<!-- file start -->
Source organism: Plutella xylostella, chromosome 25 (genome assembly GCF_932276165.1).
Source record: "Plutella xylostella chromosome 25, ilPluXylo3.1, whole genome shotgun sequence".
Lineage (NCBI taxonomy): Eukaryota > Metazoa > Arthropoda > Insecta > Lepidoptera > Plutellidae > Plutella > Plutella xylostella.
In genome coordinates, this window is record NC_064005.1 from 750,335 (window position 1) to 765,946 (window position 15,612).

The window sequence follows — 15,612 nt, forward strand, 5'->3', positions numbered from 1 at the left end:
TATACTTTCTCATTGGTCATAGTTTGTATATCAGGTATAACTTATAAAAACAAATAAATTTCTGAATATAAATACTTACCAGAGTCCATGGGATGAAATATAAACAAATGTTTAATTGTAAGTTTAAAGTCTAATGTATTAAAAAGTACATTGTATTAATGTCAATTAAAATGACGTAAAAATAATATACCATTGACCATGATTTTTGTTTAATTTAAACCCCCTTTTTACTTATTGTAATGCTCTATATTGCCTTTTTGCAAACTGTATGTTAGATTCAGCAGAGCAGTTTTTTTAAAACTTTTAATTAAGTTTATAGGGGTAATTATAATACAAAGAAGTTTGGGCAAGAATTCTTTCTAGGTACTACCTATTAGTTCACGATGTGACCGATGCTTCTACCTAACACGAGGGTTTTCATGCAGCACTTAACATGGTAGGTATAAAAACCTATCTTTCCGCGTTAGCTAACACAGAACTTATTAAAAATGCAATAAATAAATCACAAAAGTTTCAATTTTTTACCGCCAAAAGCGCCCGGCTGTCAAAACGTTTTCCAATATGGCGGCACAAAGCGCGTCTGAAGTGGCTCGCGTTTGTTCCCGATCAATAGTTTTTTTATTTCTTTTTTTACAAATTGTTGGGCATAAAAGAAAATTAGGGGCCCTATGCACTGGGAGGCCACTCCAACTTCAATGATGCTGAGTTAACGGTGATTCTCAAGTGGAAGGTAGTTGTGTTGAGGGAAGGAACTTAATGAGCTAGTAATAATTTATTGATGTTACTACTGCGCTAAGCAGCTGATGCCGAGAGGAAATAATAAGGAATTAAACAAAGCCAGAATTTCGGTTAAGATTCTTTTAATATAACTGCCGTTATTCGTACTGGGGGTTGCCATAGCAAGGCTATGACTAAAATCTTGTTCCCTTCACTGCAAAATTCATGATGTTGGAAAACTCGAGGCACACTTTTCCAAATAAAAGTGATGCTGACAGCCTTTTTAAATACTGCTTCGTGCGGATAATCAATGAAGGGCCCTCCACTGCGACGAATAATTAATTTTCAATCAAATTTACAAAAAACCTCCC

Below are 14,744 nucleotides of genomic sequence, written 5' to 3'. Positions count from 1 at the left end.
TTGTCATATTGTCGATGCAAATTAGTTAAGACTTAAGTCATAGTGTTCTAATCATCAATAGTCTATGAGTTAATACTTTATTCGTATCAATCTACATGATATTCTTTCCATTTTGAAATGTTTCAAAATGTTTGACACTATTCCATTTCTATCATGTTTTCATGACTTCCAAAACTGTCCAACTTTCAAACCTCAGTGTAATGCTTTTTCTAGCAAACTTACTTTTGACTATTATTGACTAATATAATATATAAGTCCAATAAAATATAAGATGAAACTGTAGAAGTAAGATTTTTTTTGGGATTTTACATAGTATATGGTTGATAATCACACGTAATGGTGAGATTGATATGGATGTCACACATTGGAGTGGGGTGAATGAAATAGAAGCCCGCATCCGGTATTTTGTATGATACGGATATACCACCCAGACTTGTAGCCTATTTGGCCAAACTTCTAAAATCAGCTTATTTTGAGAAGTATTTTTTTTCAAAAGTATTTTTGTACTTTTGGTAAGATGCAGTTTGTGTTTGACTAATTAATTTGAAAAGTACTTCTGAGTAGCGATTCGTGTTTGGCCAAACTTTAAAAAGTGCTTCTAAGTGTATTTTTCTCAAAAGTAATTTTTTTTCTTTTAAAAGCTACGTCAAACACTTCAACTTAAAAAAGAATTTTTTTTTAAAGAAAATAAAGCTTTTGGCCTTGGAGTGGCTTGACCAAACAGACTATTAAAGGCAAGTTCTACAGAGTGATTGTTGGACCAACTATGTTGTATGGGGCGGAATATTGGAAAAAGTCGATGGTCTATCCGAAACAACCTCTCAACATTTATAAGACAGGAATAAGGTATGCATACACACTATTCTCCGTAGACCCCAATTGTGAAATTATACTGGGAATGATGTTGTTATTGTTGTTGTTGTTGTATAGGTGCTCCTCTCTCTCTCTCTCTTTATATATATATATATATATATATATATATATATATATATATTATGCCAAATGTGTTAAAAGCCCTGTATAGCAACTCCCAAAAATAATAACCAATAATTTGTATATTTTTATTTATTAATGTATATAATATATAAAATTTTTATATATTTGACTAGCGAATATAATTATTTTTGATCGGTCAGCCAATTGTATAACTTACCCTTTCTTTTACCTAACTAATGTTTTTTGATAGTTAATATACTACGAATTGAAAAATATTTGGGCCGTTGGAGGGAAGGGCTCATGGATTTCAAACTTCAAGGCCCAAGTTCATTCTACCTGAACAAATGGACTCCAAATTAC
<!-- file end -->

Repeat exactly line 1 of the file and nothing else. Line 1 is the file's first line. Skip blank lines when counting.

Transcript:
Source organism: Plutella xylostella, chromosome 25 (genome assembly GCF_932276165.1).